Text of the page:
They are nearly gone now, time has taken them away. They are men of another generation, children of the great depression. Boys that turned to men on the beaches of Normandy, in the sands of Iwo Jima and carnage of Pearl Harbor they remember their brothers in war and peace.
Memorial Day has a deeper meaning for them. They were there among the dead; they carried the bodies, of fallen brothers. They were the defenders of freedom, the lucky ones that returned home. Their memories were strong and clear, the times they wanted to remember were the times spent with their fellow fighters. They could not forget the carnage and destruction left by the scars of war but their love of fallen brothers ignited traditions of remembrance.
They vowed to remember; they organized and joined together in organizations like the Veterans of Foreign Wars, the Army Navy Club, the Marine League and the American Legion. Traditions of remembrance and honor for their fallen brothers were building blocks for the next generation. No day had more meaning than Memorial Day, a day to honor the men and memories from their time at war.
They were younger then, stronger in mind and body. Today, time has taken most of them away. Every year there are fewer veterans of the “greatest generation” to carry on those traditions of remembrance. The traditions have been passed to a new generation; the sacrifices will never be forgotten.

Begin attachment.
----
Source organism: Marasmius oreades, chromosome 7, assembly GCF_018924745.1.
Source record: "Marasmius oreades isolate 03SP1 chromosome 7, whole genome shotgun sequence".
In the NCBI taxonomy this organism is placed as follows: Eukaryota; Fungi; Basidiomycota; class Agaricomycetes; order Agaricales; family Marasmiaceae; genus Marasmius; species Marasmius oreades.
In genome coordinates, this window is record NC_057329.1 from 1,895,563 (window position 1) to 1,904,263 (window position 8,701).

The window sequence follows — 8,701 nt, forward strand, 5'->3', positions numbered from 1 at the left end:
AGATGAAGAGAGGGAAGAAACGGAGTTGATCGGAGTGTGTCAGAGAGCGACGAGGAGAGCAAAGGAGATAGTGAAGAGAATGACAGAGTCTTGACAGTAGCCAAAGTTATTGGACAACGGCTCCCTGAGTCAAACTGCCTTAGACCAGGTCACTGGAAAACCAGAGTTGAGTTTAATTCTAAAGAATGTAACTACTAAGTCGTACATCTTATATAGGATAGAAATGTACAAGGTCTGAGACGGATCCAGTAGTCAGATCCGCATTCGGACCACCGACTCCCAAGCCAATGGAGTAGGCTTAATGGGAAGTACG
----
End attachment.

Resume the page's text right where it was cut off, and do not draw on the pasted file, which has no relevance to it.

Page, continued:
The light of freedom shines bright upon our nation, the torch of responsibility to remember has been passed, and we must never forget. Memorial Day is time set aside to remember the sacrifice of all our fallen brothers and sisters. The sands of time will take away a generation but the traditions of remembrance will not pass away.
When the sun rises above our land on Monday we will be given another day to remember, we will remember those that never lived to see the light of God grace their dreams and hopes. We will join as a nation to honor those that sacrificed their lives for each of us and for our hopes and dreams.
In the evening the light of day will slow set to the darkness of the night and we will still remember, we will remember those brothers and sisters that did not return. We will remember because we can never forget those that served, fought and died for us.